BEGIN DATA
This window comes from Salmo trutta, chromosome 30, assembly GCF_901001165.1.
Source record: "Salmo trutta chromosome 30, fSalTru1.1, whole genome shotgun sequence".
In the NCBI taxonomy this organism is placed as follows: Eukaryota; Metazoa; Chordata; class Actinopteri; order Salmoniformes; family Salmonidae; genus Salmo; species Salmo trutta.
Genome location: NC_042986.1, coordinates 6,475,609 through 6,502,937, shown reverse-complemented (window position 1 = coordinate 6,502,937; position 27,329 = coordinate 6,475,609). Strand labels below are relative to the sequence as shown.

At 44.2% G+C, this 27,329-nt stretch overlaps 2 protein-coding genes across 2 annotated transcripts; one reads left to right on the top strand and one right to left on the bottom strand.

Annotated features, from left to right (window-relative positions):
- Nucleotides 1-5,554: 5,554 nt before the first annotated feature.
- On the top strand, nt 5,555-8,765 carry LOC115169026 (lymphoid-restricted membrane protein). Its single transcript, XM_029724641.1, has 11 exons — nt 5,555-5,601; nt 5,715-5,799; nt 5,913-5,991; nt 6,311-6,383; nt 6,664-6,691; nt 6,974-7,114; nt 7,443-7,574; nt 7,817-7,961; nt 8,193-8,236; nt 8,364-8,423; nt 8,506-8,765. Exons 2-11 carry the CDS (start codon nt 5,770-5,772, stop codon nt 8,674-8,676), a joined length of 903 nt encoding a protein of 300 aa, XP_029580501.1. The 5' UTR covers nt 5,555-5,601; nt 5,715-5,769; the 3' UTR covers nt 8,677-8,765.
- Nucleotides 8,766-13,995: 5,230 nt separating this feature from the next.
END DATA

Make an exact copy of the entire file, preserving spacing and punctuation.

This window comes from Salmo trutta, chromosome 30, assembly GCF_901001165.1.
Source record: "Salmo trutta chromosome 30, fSalTru1.1, whole genome shotgun sequence".
In the NCBI taxonomy this organism is placed as follows: Eukaryota; Metazoa; Chordata; class Actinopteri; order Salmoniformes; family Salmonidae; genus Salmo; species Salmo trutta.
Genome location: NC_042986.1, coordinates 6,475,609 through 6,502,937, shown reverse-complemented (window position 1 = coordinate 6,502,937; position 27,329 = coordinate 6,475,609). Strand labels below are relative to the sequence as shown.

At 44.2% G+C, this 27,329-nt stretch overlaps 2 protein-coding genes across 2 annotated transcripts; one reads left to right on the top strand and one right to left on the bottom strand.

Annotated features, from left to right (window-relative positions):
- Nucleotides 1-5,554: 5,554 nt before the first annotated feature.
- On the top strand, nt 5,555-8,765 carry LOC115169026 (lymphoid-restricted membrane protein). Its single transcript, XM_029724641.1, has 11 exons — nt 5,555-5,601; nt 5,715-5,799; nt 5,913-5,991; nt 6,311-6,383; nt 6,664-6,691; nt 6,974-7,114; nt 7,443-7,574; nt 7,817-7,961; nt 8,193-8,236; nt 8,364-8,423; nt 8,506-8,765. Exons 2-11 carry the CDS (start codon nt 5,770-5,772, stop codon nt 8,674-8,676), a joined length of 903 nt encoding a protein of 300 aa, XP_029580501.1. The 5' UTR covers nt 5,555-5,601; nt 5,715-5,769; the 3' UTR covers nt 8,677-8,765.
- Nucleotides 8,766-13,995: 5,230 nt separating this feature from the next.